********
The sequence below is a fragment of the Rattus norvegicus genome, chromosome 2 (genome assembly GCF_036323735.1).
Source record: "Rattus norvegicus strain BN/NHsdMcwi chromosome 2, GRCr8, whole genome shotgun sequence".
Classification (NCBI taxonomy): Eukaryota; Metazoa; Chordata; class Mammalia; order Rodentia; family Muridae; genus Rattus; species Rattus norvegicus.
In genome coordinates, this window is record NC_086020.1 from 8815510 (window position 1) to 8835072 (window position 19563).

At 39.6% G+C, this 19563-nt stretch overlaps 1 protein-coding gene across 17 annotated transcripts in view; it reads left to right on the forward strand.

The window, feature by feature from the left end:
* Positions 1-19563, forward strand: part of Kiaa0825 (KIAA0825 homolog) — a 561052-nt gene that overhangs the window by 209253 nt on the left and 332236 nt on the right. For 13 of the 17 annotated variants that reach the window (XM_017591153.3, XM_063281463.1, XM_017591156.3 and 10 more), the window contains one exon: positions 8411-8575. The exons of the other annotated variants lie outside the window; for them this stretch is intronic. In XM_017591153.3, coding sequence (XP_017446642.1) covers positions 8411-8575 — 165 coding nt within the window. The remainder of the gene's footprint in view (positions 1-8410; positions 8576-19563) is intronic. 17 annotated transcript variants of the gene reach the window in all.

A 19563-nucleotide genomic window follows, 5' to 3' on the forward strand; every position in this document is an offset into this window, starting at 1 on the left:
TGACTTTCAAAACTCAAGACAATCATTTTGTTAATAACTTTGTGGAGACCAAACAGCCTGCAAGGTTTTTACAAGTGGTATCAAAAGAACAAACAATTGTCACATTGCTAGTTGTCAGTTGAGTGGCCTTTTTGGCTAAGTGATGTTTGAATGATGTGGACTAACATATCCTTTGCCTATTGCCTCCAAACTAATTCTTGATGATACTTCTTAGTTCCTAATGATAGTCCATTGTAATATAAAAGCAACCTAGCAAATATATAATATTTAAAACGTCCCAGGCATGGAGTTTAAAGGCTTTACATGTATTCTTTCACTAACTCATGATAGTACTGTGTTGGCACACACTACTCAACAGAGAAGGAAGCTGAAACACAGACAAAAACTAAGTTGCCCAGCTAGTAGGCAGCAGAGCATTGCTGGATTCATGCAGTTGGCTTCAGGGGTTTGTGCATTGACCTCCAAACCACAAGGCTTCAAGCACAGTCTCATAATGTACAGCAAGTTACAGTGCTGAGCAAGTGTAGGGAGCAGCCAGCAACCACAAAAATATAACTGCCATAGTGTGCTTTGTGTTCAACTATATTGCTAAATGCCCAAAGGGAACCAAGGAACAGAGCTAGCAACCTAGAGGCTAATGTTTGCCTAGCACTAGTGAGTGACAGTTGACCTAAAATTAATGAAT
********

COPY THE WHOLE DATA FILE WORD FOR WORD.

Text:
The sequence below is a fragment of the Rattus norvegicus genome, chromosome 2 (genome assembly GCF_036323735.1).
Source record: "Rattus norvegicus strain BN/NHsdMcwi chromosome 2, GRCr8, whole genome shotgun sequence".
Classification (NCBI taxonomy): Eukaryota; Metazoa; Chordata; class Mammalia; order Rodentia; family Muridae; genus Rattus; species Rattus norvegicus.
In genome coordinates, this window is record NC_086020.1 from 8815510 (window position 1) to 8835072 (window position 19563).

At 39.6% G+C, this 19563-nt stretch overlaps 1 protein-coding gene across 17 annotated transcripts in view; it reads left to right on the forward strand.

The window, feature by feature from the left end:
* Positions 1-19563, forward strand: part of Kiaa0825 (KIAA0825 homolog) — a 561052-nt gene that overhangs the window by 209253 nt on the left and 332236 nt on the right. For 13 of the 17 annotated variants that reach the window (XM_017591153.3, XM_063281463.1, XM_017591156.3 and 10 more), the window contains one exon: positions 8411-8575. The exons of the other annotated variants lie outside the window; for them this stretch is intronic. In XM_017591153.3, coding sequence (XP_017446642.1) covers positions 8411-8575 — 165 coding nt within the window. The remainder of the gene's footprint in view (positions 1-8410; positions 8576-19563) is intronic. 17 annotated transcript variants of the gene reach the window in all.

A 19563-nucleotide genomic window follows, 5' to 3' on the forward strand; every position in this document is an offset into this window, starting at 1 on the left:
TGACTTTCAAAACTCAAGACAATCATTTTGTTAATAACTTTGTGGAGACCAAACAGCCTGCAAGGTTTTTACAAGTGGTATCAAAAGAACAAACAATTGTCACATTGCTAGTTGTCAGTTGAGTGGCCTTTTTGGCTAAGTGATGTTTGAATGATGTGGACTAACATATCCTTTGCCTATTGCCTCCAAACTAATTCTTGATGATACTTCTTAGTTCCTAATGATAGTCCATTGTAATATAAAAGCAACCTAGCAAATATATAATATTTAAAACGTCCCAGGCATGGAGTTTAAAGGCTTTACATGTATTCTTTCACTAACTCATGATAGTACTGTGTTGGCACACACTACTCAACAGAGAAGGAAGCTGAAACACAGACAAAAACTAAGTTGCCCAGCTAGTAGGCAGCAGAGCATTGCTGGATTCATGCAGTTGGCTTCAGGGGTTTGTGCATTGACCTCCAAACCACAAGGCTTCAAGCACAGTCTCATAATGTACAGCAAGTTACAGTGCTGAGCAAGTGTAGGGAGCAGCCAGCAACCACAAAAATATAACTGCCATAGTGTGCTTTGTGTTCAACTATATTGCTAAATGCCCAAAGGGAACCAAGGAACAGAGCTAGCAACCTAGAGGCTAATGTTTGCCTAGCACTAGTGAGTGACAGTTGACCTAAAATTAATGAAT